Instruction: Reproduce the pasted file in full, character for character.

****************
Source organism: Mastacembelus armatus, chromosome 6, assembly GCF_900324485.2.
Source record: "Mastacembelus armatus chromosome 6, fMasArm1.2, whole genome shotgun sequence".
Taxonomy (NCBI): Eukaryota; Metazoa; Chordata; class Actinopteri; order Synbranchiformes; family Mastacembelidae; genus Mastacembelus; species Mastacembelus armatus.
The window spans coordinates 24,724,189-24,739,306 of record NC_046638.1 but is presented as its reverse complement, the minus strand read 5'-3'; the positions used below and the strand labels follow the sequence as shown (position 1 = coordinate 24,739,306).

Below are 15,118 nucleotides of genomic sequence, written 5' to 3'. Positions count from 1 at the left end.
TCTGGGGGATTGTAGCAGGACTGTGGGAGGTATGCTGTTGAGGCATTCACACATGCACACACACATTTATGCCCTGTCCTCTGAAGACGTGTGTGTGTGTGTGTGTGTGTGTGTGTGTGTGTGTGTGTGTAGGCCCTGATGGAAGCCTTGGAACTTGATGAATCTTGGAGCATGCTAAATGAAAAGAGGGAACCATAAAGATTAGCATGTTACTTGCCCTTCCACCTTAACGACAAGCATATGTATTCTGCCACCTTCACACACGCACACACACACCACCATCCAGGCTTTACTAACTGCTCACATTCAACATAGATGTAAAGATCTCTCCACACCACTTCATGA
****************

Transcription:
Source organism: Mastacembelus armatus, chromosome 6, assembly GCF_900324485.2.
Source record: "Mastacembelus armatus chromosome 6, fMasArm1.2, whole genome shotgun sequence".
Taxonomy (NCBI): Eukaryota; Metazoa; Chordata; class Actinopteri; order Synbranchiformes; family Mastacembelidae; genus Mastacembelus; species Mastacembelus armatus.
The window spans coordinates 24,724,189-24,739,306 of record NC_046638.1 but is presented as its reverse complement, the minus strand read 5'-3'; the positions used below and the strand labels follow the sequence as shown (position 1 = coordinate 24,739,306).

Below are 15,118 nucleotides of genomic sequence, written 5' to 3'. Positions count from 1 at the left end.
TCTGGGGGATTGTAGCAGGACTGTGGGAGGTATGCTGTTGAGGCATTCACACATGCACACACACATTTATGCCCTGTCCTCTGAAGACGTGTGTGTGTGTGTGTGTGTGTGTGTGTGTGTGTGTGTGTGTAGGCCCTGATGGAAGCCTTGGAACTTGATGAATCTTGGAGCATGCTAAATGAAAAGAGGGAACCATAAAGATTAGCATGTTACTTGCCCTTCCACCTTAACGACAAGCATATGTATTCTGCCACCTTCACACACGCACACACACACCACCATCCAGGCTTTACTAACTGCTCACATTCAACATAGATGTAAAGATCTCTCCACACCACTTCATGA